PMCID: PMC4119251  PMID: 24994568
Internal cardiac defibrillator; Sudden cardiac death; Ventricular arrhythmia; Defibrillation; Subcutaneous ICD
7.  Worldwide experience with a totally subcutaneous implantable defibrillator: early results from the EFFORTLESS S-ICD Registry 
European Heart Journal  2014;35(25):1657-1665.
The totally subcutaneous implantable-defibrillator (S-ICD) is a new alternative to the conventional transvenous ICD system to minimize intravascular lead complications. There are limited data describing the long-term performance of the S-ICD. This paper presents the first large international patient population collected as part of the EFFORTLESS S-ICD Registry.
Methods and results
The EFFORTLESS S-ICD Registry is a non-randomized, standard of care, multicentre Registry designed to collect long-term, system-related, clinical, and patient reported outcome data from S-ICD implanted patients since June 2009. Follow-up data are systematically collected over 60-month post-implant including Quality of Life. The study population of 472 patients of which 241 (51%) were enrolled prospectively has a mean follow-up duration of 558 days (range 13–1342 days, median 498 days), 72% male, mean age of 49 ± 18 years (range 9–88 years), 42% mean left ventricular ejection fraction. Complication-free rates were 97 and 94%, at 30 and 360 days, respectively. Three hundred and seventeen spontaneous episodes were recorded in 85 patients during the follow-up period. Of these episodes, 169 (53%) received therapy, 93 being for Ventricular Tachycardia/Fibrillation (VT/VF). One patient died of recurrent VF and severe bradycardia. Regarding discrete VT/VF episodes, first shock conversion efficacy was 88% with 100% overall successful clinical conversion after a maximum of five shocks. The 360-day inappropriate shock rate was 7% with the vast majority occurring for oversensing (62/73 episodes), primarily of cardiac signals (94% of oversensed episodes).
The first large cohort of real-world data from an International patient S-ICD population demonstrates appropriate system performance with clinical event rates and inappropriate shock rates comparable with those reported for conventional ICDs. Clinical trial registration URL: Unique identifier NCT01085435.
PMCID: PMC4076663  PMID: 24670710
Subcutaneous ICD; Ventricular arrhythmias; Cardiac arrest; Primary prevention; Secondary prevention
8.  Heart Rate Recovery in Patients With Hypertrophic Cardiomyopathy 
The American Journal of Cardiology  2014;113(6):1011-1017.
Recovery in heart rate (HR) after exercise is a measure of autonomic function and a prognostic indicator in cardiovascular disease. The aim of this study was to characterize heart rate recovery (HRR) and to determine its relation to cardiac function and morphology in patients with hypertrophic cardiomyopathy (HC). We studied 18 healthy volunteers and 41 individuals with HC. All patients underwent clinical assessment and transthoracic echocardiography. Continuous beat-by-beat assessment of HR was obtained during and after cardiopulmonary exercise testing using finger plethysmography. HRR and power spectral densities were calculated on 3 minutes of continuous RR recordings. Absolute HRR was lower in patients than that in controls at 1, 2, and 3 minutes (25.7 ± 8.4 vs 35.3 ± 11.0 beats/min, p <0.001; 36.8 ± 9.4 vs 53.6 ± 13.2 beats/min, p <0.001; 41.2 ± 12.2 vs 62.1 ± 14.5 beats/min, p <0.001, respectively). HRR remained lower in patients at 2 and 3 minutes after normalization to peak HR. After normalization to the difference in HR between peak exercise and rest, HRR was significantly impaired in individuals with obstructive HC at 3 minutes compared with controls. HR at 3 minutes correlated with peak left ventricular outflow tract gradient (B 0.154 beats/min/mm Hg, confidence interval 0.010 to 0.299, p = 0.037) and remained a significant predictor of HRR after multivariable analysis. Spectral analysis showed a trend toward an increased low-frequency to high-frequency ratio in patients (p = 0.08) suggesting sympathetic predominance. In conclusion, HRR is impaired in HC and correlates with the severity of left ventricular outflow tract gradient. Prospective studies of the prognostic implications of impaired HRR in HC are warranted.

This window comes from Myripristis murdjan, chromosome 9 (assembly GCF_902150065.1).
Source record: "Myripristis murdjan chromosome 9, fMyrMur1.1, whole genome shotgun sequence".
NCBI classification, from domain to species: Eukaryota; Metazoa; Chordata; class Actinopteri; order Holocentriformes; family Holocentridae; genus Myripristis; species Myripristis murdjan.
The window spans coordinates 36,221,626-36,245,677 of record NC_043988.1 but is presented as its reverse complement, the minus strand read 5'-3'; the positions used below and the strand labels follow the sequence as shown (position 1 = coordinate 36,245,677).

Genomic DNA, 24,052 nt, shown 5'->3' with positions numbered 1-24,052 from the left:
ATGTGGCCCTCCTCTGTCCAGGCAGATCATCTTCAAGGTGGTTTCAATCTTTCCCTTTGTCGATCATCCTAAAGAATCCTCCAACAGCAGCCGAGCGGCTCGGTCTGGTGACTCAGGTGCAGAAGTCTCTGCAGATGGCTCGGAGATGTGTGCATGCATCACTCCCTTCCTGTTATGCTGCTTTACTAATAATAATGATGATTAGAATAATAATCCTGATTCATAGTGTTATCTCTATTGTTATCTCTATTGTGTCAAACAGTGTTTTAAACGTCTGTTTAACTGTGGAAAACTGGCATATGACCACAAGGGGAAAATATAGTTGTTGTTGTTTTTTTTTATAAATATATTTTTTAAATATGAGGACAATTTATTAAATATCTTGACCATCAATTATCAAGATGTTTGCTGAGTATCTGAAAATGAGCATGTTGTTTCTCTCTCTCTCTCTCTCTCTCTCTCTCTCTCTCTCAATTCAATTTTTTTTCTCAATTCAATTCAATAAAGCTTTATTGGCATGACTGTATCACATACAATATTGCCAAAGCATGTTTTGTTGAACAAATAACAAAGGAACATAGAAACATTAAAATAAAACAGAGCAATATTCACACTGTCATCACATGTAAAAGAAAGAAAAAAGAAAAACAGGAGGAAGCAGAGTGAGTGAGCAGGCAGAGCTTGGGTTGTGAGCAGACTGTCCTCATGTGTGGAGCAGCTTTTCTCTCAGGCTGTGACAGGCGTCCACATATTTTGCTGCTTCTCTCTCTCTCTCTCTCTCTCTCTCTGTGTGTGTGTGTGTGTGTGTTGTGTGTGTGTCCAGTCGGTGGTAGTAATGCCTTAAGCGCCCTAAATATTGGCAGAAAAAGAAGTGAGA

PMCID: PMC4038954  PMID: 24461767
9.  Electrophysiological abnormalities precede overt structural changes in arrhythmogenic right ventricular cardiomyopathy due to mutations in desmoplakin-A combined murine and human study 
European Heart Journal  2012;33(15):1942-1953.
Anecdotal observations suggest that sub-clinical electrophysiological manifestations of arrhythmogenic right ventricular cardiomyopathy (ARVC) develop before detectable structural changes ensue on cardiac imaging. To test this hypothesis, we investigated a murine model with conditional cardiac genetic deletion of one desmoplakin allele (DSP ±) and compared the findings to patients with non-diagnostic features of ARVC who carried mutations in desmoplakin.
Methods and results
Murine: the DSP (±) mice underwent electrophysiological, echocardiographic, and immunohistochemical studies. They had normal echocardiograms but delayed conduction and inducible ventricular tachycardia associated with mislocalization and reduced intercalated disc expression of Cx43. Sodium current density and myocardial histology were normal at 2 months of age. Human: ten patients with heterozygous mutations in DSP without overt structural heart disease (DSP+) and 12 controls with supraventricular tachycardia were studied by high-density electrophysiological mapping of the right ventricle. Using a standard S1–S2 protocol, restitution curves of local conduction and repolarization parameters were constructed. Significantly greater mean increases in delay were identified particularly in the outflow tract vs. controls (P< 0.01) coupled with more uniform wavefront progression. The odds of a segment with a maximal activation–repolarization interval restitution slope >1 was 99% higher (95% CI: 13%; 351%, P= 0.017) in DSP+ vs. controls. Immunostaining revealed Cx43 mislocalization and variable Na channel distribution.